International Journal of Behavioral Medicine

, 13:286

Benefits of the uncertainty management intervention for African American and white older breast cancer survivors: 20-Month Outcomes

Authors

    • Department of PsychologyUniversity of North Carolina at Chapel Hill
    • School of NursingUniversity of North Carolina at Chapel Hill
  • Michael Belyea
    • School of NursingUniversity of North Carolina at Chapel Hill
  • Barbara Germino
    • School of NursingUniversity of North Carolina at Chapel Hill
  • Laura S. Porter
    • Department of Psychiatry and Behavioral SciencesDuke University Medical Center
  • Margaret Clayton
    • School of NursingUniversity of North Carolina at Chapel Hill
Article

DOI: 10.1207/s15327558ijbm1304_3

Cite this article as:
Gil, K.M., Mishel, M.H., Belyea, M. et al. Int. J. Behav. Med. (2006) 13: 286. doi:10.1207/s15327558ijbm1304_3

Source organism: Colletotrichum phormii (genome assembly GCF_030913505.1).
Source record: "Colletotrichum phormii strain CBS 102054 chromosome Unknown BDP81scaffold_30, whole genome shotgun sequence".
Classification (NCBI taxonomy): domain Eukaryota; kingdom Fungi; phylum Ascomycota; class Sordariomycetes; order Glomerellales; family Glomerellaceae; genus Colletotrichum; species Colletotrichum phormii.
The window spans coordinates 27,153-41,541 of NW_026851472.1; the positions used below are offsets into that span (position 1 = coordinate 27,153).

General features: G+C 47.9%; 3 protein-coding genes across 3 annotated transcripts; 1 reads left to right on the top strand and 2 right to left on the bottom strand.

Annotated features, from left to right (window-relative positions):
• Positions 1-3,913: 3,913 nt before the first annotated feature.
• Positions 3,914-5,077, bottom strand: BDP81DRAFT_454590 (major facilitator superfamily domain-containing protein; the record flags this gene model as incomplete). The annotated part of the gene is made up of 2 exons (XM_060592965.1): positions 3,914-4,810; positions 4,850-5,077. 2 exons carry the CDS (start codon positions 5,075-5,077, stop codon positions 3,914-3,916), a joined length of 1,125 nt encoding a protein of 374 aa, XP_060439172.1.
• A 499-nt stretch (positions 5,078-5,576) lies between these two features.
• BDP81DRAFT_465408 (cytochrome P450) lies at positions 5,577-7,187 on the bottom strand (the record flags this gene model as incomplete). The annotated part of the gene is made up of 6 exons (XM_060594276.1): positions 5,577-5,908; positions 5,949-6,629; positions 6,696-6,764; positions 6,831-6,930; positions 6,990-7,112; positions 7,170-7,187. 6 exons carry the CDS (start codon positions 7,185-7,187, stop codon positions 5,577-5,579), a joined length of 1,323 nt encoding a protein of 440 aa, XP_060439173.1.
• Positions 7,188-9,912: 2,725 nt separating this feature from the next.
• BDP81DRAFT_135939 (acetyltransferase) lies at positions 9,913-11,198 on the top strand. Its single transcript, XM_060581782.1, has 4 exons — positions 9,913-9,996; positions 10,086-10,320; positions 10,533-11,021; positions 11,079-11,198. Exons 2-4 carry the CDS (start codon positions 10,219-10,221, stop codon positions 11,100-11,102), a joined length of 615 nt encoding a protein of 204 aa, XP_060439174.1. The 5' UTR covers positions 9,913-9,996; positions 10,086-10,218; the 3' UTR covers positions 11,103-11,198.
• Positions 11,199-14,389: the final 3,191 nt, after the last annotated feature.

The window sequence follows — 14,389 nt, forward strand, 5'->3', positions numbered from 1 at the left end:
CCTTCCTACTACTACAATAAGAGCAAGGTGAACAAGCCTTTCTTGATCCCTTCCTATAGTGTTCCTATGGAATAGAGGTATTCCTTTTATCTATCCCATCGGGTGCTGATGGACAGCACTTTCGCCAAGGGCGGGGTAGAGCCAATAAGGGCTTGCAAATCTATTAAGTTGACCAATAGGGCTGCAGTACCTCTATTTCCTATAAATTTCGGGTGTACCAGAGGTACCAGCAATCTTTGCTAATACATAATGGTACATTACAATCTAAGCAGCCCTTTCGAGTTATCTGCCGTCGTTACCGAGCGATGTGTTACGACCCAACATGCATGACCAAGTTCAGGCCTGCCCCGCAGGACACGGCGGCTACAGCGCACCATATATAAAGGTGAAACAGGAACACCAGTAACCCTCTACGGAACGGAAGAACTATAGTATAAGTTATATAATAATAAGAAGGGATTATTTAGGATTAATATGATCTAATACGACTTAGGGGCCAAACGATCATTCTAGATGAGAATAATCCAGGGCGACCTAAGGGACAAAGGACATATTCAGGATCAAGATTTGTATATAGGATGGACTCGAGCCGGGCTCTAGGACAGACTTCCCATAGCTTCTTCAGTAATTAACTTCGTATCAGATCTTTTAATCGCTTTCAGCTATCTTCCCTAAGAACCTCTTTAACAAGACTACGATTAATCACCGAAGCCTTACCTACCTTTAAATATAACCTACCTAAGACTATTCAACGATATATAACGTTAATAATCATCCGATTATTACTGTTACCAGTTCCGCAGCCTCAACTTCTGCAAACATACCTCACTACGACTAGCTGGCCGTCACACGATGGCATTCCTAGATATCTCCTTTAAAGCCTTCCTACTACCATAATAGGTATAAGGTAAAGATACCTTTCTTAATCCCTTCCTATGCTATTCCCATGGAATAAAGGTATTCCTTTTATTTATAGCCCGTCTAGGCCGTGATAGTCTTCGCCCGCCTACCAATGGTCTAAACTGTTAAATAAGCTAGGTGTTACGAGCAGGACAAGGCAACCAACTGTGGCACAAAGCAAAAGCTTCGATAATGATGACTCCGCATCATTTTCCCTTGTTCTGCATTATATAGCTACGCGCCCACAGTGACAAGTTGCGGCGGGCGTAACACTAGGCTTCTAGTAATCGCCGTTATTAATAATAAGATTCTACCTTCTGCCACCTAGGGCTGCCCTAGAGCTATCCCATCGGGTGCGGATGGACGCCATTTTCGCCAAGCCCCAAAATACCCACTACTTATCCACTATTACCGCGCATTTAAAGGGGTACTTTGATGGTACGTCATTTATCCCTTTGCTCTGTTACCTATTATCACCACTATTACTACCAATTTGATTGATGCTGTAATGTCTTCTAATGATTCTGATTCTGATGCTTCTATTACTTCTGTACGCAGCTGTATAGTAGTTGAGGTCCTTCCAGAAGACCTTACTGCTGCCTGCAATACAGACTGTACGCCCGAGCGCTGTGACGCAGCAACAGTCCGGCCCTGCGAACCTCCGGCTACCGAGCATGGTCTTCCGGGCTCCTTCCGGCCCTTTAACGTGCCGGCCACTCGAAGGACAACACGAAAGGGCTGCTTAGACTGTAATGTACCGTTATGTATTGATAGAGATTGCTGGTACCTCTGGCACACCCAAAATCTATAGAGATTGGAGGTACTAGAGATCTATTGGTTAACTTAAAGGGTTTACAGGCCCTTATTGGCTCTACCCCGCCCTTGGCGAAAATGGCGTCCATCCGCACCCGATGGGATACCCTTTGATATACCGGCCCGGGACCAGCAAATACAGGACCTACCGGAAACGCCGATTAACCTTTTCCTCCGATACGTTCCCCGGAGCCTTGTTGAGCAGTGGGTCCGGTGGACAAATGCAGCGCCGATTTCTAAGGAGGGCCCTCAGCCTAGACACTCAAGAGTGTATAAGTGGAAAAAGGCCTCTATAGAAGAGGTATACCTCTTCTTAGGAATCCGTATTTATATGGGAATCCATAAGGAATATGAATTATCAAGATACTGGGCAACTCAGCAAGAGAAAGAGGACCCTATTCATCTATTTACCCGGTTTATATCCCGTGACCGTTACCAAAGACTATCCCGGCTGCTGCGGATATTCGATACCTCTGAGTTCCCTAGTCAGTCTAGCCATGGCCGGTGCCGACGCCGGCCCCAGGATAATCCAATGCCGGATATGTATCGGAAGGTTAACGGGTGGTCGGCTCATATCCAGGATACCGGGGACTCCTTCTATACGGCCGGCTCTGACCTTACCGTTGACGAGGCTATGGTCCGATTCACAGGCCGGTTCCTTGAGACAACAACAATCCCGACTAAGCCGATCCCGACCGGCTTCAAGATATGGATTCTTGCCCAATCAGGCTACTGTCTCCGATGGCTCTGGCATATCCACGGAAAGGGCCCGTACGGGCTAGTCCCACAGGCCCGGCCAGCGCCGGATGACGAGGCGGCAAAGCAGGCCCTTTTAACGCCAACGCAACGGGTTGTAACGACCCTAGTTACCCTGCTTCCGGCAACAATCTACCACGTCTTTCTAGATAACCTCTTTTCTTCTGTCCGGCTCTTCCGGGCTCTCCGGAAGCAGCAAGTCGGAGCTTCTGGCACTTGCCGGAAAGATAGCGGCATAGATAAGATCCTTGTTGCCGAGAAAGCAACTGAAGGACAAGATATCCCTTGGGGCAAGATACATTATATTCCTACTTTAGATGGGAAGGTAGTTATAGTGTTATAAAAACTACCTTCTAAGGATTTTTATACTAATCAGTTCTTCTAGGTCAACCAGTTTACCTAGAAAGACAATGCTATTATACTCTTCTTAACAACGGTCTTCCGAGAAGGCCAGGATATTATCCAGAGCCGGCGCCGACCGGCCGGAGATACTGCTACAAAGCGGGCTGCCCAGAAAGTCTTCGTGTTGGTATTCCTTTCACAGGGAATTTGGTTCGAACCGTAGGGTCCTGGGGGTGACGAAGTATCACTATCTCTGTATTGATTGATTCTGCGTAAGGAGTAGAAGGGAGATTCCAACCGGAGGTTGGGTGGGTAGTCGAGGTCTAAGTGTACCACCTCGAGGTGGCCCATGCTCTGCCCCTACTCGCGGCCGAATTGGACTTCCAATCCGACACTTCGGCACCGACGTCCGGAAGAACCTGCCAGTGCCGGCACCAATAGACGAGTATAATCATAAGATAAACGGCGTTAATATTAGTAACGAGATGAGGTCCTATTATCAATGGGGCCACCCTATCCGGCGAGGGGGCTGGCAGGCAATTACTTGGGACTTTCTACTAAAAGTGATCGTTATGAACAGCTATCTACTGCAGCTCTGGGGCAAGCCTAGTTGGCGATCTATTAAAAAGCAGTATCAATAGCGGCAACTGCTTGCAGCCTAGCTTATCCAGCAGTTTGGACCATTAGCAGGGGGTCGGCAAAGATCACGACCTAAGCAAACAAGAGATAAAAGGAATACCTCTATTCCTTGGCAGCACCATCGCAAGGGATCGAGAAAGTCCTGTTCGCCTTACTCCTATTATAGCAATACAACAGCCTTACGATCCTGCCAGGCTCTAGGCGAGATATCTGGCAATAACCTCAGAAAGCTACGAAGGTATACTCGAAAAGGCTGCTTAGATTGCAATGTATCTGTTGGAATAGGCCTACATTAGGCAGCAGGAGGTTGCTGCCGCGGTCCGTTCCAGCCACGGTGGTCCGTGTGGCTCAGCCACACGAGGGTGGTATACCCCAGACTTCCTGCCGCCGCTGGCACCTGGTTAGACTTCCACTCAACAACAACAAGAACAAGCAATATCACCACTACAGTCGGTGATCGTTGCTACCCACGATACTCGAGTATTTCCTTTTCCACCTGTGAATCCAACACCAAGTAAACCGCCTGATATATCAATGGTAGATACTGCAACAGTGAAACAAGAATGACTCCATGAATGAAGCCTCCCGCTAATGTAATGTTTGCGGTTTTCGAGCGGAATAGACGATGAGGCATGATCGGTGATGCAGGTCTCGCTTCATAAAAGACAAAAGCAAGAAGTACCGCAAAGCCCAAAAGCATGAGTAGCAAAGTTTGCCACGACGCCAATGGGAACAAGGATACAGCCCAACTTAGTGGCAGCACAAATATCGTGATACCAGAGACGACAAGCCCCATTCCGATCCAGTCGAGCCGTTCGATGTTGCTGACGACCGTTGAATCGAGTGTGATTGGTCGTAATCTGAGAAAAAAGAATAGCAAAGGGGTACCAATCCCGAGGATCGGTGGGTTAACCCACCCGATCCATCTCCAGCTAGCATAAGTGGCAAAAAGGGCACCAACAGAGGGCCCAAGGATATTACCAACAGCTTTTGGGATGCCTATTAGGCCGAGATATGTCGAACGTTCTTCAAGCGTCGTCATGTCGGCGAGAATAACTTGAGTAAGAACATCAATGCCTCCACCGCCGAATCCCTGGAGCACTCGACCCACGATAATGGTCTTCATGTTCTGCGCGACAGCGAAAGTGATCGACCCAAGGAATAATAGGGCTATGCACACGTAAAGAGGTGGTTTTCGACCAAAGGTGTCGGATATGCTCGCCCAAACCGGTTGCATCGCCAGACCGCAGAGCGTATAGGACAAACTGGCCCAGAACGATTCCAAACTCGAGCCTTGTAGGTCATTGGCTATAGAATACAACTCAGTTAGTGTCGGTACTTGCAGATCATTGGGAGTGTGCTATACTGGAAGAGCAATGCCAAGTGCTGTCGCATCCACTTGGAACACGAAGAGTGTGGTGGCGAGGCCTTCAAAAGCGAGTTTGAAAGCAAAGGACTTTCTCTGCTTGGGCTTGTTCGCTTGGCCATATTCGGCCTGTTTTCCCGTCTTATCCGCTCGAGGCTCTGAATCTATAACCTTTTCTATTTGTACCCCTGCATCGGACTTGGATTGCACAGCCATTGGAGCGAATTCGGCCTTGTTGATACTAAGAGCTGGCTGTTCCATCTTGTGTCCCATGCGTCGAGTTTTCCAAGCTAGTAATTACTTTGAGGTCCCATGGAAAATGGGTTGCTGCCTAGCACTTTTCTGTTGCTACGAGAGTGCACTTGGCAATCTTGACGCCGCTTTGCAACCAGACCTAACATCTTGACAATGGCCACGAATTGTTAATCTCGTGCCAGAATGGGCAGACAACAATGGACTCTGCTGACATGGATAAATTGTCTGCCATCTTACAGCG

Abstract

In a 2 x 2 randomized block repeated measure design, this study evaluated the follow-up efficacy of the uncertainty management intervention at 20 months. The sample included 483 recurrence-free women (342 White, 141 African American women; mean age = 64 years) who were 5-9 years posttreatment for breast cancer. Women were randomly assigned to either the intervention or usual care control condition. The intervention was delivered during 4 weekly telephone sessions in which survivors were guided in the use of audiotaped cognitive-behavioral strategies and a self-help manual. Repeated measures MANOVAs evaluating treatment group, ethnic group, and treatment by ethnic interaction effects at 20 months indicated that training in uncertainty management resulted in improvements in cognitive reframing, cancer knowledge, and a variety of coping skills. Importantly, the 20-month outcomes also demonstrated benefits for women in the intervention condition in terms of declines in illness uncertainty and stable effects in personal growth over time.

Key words

breast cancercancer survivorshipuncertainty managementpersonalgrowth

Copyright information

© International Society of Behavioral Medicine 2006